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Chester County Press

Kennett School Board approves updated policies for guns and drugs

05/15/2023 10:28PM ● By Steven Hoffman
The Kennett School Board approved upgrades to its weapons and drug policies, but not without extended dialogue about the nature of enforcement applied to student violators.
Policy Committee Chairman Don Kohler presented the details of the two policies at the May 8 board meeting. The resolutions were then put on the table by assistant superintendent Michael Barber and were approved by the board.
Kohler introduced the topics, saying that they were “not an easy nut to crack.”
The code defines weapons as knives, cutting instrument, firearms and other implements capable of inflicting bodily harm. But it also includes “replicas” of weapons, which could call into question things like water pistols and butter knives.
The policy provides that the board “shall expel,” for not less than a year, any student who is in possession of a “weapon.”
Kohler advised further conversations with local law enforcement to determine exactly what replicas of weapons are. 
“We don’t want to be accused of arbitrarily treating a student unfairly. … because what is a replica? I put my finger up like a gun? We don’t want to go down that rabbit hole,” he said.
 The policy includes wording that states, “(T)he superintendent may recommend modifications of such expulsion requirement on a case-by-case basis.”
Board member Ethan Cramer took issue with the expression “shall expel” and said it more appropriately should say “may expel.”
Kohler referenced the discretion clause that is given to the superintendent in the wording, but Cramer claimed that he was still uncomfortable with it.
Superintendent Dusty Blakey assured Cramer and the other members of the board that he has monthly meetings with Kennett Square Police Chief William Holdsworth to discuss any legal matters that come up. He added that the main purpose of the weapons code is to ensure student safety.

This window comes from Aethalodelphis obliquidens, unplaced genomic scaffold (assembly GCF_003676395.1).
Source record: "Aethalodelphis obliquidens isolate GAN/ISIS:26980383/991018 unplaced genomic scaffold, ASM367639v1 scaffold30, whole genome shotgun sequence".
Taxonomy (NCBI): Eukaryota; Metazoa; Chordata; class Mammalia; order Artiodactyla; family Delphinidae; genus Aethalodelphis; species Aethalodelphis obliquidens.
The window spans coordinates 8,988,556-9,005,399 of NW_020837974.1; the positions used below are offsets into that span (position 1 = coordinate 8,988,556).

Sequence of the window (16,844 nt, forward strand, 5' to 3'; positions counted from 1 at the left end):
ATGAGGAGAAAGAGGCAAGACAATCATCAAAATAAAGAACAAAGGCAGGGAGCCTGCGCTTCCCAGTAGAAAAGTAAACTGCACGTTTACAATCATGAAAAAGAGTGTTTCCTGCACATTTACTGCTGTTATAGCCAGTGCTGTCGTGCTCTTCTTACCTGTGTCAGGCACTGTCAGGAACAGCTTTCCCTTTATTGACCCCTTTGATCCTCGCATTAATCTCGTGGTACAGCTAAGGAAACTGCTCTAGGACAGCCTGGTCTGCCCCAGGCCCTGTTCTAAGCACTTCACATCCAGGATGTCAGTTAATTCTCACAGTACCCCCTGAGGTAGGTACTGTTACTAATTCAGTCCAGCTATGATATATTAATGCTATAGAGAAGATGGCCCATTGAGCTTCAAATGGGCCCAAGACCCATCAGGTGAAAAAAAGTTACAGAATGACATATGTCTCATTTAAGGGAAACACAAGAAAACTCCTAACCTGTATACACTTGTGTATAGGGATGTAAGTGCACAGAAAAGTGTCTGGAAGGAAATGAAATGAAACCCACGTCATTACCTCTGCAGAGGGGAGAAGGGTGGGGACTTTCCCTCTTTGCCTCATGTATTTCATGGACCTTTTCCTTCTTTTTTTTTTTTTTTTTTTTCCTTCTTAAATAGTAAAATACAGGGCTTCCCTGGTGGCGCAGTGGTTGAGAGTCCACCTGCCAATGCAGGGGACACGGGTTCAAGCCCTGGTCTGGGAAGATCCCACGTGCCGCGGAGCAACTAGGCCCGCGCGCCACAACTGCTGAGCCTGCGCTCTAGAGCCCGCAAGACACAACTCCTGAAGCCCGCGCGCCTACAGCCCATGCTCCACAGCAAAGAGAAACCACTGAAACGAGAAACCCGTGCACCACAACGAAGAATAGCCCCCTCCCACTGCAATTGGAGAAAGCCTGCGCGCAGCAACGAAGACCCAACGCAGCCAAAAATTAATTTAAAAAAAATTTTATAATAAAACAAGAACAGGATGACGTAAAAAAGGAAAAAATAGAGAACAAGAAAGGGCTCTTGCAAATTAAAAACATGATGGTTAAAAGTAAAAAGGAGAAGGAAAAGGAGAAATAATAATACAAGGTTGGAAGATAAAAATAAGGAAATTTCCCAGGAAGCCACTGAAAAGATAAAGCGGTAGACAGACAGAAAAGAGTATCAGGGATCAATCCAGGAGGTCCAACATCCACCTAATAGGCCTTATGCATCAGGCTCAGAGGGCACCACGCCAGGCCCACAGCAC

A discussion of the drug policy followed.
The drug policy forbids the possession and distribution of mind-altering illegal drugs as well as being under the influence of such in the school.
“Any student who violates this prohibition shall be subject to discipline, which may include exclusion from school and referral for prosecution,” the policy states.
It adds, however, ”(T)he superintendent may recommend to the board any measures he or she deems reasonable and necessary to control such abuse, even if his or her recommendation exceeds the minimum standards of this  policy. The board may require participation in drug counseling.”
The policy also provides that the superintendent will contact the parents or guardians of student violators as well as the police.
Cramer said he was more comfortable with the wording of the drug policy than with the weapons policy. “Never take away discretion,” he said.
Both documents are lengthy and contain detailed explanations and definitions. Kohler explained that they contain wording concurrent with regulations sourced from the Pennsylvania Department of Education.
At the meeting, the board approved a motion declaring its intent to renew the contract of Dusty Blakey as district superintendent and to re-appoint him to that position. The contract will be negotiated between Blakey and the board, with the vote to approve the new contract expected at the board meeting on July 10.
The board also approved the contract renewal of district CFO Mark Tracy, who has been with the district for 22 years.